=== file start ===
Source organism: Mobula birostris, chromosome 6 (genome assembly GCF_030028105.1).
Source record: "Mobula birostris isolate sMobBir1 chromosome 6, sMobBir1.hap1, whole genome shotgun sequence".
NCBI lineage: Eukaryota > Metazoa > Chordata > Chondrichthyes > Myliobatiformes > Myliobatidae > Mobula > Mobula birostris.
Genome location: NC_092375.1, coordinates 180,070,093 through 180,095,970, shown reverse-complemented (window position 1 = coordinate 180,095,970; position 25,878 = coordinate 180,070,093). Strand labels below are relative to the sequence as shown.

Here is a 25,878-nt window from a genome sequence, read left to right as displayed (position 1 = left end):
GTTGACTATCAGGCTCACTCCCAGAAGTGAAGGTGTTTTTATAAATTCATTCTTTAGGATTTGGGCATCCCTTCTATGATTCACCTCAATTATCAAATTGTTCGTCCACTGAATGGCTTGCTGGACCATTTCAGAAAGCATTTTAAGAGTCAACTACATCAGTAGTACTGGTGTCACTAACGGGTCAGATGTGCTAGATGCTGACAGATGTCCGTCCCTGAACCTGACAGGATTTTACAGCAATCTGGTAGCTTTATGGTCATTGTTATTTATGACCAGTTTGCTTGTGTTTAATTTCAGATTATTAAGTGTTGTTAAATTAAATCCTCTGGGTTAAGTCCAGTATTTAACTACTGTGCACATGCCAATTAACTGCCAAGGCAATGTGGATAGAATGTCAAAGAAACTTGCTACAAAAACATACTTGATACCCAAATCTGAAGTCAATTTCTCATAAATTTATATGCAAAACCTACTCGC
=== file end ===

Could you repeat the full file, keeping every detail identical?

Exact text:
Source organism: Mobula birostris, chromosome 6 (genome assembly GCF_030028105.1).
Source record: "Mobula birostris isolate sMobBir1 chromosome 6, sMobBir1.hap1, whole genome shotgun sequence".
NCBI lineage: Eukaryota > Metazoa > Chordata > Chondrichthyes > Myliobatiformes > Myliobatidae > Mobula > Mobula birostris.
Genome location: NC_092375.1, coordinates 180,070,093 through 180,095,970, shown reverse-complemented (window position 1 = coordinate 180,095,970; position 25,878 = coordinate 180,070,093). Strand labels below are relative to the sequence as shown.

Here is a 25,878-nt window from a genome sequence, read left to right as displayed (position 1 = left end):
GTTGACTATCAGGCTCACTCCCAGAAGTGAAGGTGTTTTTATAAATTCATTCTTTAGGATTTGGGCATCCCTTCTATGATTCACCTCAATTATCAAATTGTTCGTCCACTGAATGGCTTGCTGGACCATTTCAGAAAGCATTTTAAGAGTCAACTACATCAGTAGTACTGGTGTCACTAACGGGTCAGATGTGCTAGATGCTGACAGATGTCCGTCCCTGAACCTGACAGGATTTTACAGCAATCTGGTAGCTTTATGGTCATTGTTATTTATGACCAGTTTGCTTGTGTTTAATTTCAGATTATTAAGTGTTGTTAAATTAAATCCTCTGGGTTAAGTCCAGTATTTAACTACTGTGCACATGCCAATTAACTGCCAAGGCAATGTGGATAGAATGTCAAAGAAACTTGCTACAAAAACATACTTGATACCCAAATCTGAAGTCAATTTCTCATAAATTTATATGCAAAACCTACTCGC